We mostly associate the future with technological innovation and not with the revival of practices that have somehow lost their popularity. However, repair can be an important approach for building better futures because of it’s potential to transform our relationship with objects, materials, living beings and ecologies. We can and should innovate around repair (4).
Alongside its significance for material culture, repair has a deeper philosophical meaning as a way of attending to and acting in the world. It recognises the damage and injuries that happen to material objects and living beings and responds to them. It acknowledges the interdependence of the world and links between causes and effects, that are often obscured or ignored by dominant systems.
Repair represents a deliberate action against trauma, despair and disconnect, that are experienced by people in the face of the climate crises, pandemic, and the extinction of species. As Willow Defebaugh puts it, despair might represent one of the greatest threats we face as humanity because when people become overwhelmed, they dissociate (5). We believe that we should find courage and resources to act in the face of these challenges, in compromised situations and with limited possibilities that we have. We see repair as a powerful and hopeful strategy for saving what we have and building a more response-able world.
Why imagine futures
Many people today feel anxious about the future. Only 34% of people in the Global North think that their children will have better lives when they grow up compared to those that they currently lead themselves (6). Thinking about the future is either dominated by fatalism that makes people feel that they have no influence on it. Or some sort of elite futurism that colonises the time to come for the interests of big business, tech, and governments (7). This discourages the majority of people from imagining alternatives and their possible role in them.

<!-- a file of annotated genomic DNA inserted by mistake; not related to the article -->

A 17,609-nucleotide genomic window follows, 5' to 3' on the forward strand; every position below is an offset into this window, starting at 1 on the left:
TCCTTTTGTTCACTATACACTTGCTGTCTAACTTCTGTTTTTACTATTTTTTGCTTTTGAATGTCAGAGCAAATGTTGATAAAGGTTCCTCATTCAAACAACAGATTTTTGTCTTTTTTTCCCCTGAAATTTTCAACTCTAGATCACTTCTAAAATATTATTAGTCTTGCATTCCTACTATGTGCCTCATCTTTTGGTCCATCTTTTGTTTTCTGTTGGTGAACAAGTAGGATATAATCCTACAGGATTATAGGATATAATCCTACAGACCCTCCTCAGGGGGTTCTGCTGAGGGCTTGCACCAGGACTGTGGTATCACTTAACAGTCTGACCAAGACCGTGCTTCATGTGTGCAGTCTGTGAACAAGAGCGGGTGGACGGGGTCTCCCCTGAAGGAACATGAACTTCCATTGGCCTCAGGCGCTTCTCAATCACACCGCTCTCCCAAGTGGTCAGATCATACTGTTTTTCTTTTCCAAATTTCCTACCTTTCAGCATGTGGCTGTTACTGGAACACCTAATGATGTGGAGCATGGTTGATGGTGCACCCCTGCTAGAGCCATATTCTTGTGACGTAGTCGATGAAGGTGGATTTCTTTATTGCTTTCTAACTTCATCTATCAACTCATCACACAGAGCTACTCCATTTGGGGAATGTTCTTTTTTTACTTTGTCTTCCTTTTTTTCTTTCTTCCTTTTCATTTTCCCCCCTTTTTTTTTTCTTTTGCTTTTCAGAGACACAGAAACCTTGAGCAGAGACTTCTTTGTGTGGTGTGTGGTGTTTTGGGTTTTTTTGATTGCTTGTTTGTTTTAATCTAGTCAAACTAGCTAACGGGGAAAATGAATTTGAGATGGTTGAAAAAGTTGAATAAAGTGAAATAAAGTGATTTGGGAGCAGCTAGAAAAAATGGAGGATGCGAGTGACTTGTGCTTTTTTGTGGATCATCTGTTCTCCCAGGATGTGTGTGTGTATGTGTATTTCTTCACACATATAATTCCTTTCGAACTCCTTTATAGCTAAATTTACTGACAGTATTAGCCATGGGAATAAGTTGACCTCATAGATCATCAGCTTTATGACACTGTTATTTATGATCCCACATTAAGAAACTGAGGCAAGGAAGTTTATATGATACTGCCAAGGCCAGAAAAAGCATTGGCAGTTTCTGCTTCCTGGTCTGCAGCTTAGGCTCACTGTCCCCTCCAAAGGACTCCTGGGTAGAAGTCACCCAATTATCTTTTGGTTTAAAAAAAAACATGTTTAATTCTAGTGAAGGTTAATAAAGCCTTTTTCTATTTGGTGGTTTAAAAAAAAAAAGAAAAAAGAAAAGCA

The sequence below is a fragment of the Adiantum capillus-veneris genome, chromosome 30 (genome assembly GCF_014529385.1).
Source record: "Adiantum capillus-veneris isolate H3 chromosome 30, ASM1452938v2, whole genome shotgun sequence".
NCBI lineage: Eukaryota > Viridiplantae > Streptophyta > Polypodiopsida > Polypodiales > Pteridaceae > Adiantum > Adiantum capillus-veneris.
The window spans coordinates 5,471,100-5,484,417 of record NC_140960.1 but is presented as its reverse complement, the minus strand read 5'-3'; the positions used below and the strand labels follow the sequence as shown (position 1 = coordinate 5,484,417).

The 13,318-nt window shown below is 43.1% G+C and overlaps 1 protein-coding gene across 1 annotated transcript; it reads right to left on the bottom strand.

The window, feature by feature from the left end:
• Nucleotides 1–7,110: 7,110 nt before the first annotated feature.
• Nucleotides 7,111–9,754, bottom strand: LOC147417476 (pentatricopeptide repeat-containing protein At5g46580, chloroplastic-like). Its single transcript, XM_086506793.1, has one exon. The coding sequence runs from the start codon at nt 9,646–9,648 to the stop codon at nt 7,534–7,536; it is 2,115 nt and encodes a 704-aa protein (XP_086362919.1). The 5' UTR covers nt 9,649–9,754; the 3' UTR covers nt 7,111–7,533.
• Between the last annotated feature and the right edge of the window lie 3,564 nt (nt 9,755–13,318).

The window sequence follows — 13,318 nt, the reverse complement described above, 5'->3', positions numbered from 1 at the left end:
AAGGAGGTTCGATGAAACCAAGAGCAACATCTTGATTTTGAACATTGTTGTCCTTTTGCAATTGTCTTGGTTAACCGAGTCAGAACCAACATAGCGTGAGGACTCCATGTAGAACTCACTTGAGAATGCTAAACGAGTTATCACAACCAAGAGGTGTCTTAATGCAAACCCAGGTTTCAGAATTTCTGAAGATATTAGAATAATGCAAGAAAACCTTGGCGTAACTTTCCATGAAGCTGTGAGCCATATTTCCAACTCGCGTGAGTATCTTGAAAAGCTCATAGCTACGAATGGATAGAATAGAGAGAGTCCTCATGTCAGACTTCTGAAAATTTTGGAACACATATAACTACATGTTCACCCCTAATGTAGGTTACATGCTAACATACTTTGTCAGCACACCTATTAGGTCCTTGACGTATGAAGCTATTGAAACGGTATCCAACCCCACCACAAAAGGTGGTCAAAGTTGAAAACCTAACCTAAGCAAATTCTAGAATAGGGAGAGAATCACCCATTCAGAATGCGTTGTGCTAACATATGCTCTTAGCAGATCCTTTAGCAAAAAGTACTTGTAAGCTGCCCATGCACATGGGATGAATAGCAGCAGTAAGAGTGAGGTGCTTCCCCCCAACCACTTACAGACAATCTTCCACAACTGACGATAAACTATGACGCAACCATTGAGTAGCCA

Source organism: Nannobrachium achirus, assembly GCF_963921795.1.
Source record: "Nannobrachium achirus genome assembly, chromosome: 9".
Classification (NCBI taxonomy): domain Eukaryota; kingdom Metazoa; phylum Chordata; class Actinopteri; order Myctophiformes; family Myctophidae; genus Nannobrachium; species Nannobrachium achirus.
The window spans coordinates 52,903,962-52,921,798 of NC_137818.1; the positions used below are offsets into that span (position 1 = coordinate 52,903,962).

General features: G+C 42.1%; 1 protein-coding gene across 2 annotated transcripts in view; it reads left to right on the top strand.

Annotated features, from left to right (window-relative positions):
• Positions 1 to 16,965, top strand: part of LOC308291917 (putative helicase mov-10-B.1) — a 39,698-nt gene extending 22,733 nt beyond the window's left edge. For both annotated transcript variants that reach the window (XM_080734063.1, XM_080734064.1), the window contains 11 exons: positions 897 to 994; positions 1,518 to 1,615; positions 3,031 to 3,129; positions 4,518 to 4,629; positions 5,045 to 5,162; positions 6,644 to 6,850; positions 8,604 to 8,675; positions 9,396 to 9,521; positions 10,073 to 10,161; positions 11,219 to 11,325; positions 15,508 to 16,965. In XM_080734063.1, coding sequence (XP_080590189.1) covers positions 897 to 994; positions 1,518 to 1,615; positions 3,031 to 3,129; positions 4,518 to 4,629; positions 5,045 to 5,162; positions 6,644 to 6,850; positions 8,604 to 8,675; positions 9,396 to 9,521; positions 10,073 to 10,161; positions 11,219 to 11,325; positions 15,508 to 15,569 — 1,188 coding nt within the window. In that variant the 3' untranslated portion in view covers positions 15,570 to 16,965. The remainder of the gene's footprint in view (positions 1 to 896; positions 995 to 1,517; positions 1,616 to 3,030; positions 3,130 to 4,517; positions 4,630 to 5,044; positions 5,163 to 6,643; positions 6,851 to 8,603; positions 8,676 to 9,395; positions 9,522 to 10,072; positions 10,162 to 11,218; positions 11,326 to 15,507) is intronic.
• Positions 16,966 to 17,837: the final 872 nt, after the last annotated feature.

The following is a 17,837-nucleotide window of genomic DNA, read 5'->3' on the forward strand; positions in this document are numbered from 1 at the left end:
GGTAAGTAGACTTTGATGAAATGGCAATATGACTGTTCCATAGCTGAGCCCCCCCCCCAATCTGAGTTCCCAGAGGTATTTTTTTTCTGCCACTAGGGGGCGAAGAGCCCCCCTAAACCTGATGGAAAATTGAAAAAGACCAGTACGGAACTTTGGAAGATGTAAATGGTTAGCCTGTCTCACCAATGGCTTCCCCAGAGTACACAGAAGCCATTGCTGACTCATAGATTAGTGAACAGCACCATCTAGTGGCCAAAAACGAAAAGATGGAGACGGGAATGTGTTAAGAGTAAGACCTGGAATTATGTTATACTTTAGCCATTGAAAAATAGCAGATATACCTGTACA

As other actors among the arts, activism, and academia, we feel the need to open up and democratise the futures. And this can be done through collective exploration of alternative scenarios.
We believe that participatory future exercises can help to democratise the future, encourage long-term thinking, and inform actions in the present.
We chose to imagine multiple futures because there is no single one. At any given moment there are a range of possibilities, which can unfold on shorter and longer-terms. Futures are flexible and thinking about them inspires people to realise their plasticity and the possibility to act in new and different ways (8).
The Repair Futures project works towards the emergence of new imaginaries, alternatives for action, and common paths for future transitions.
It connects designers, artists, activists, repair groups and initiatives, businesses and anyone interested in repair and its potential to transform the fashion system.
The project is made possible with the support of Stimuleringsfonds Creatieve Industrie, Gemeente Utrecht, Vrienden Loterij Fonds, Stichting Elise Mathilde Fonds.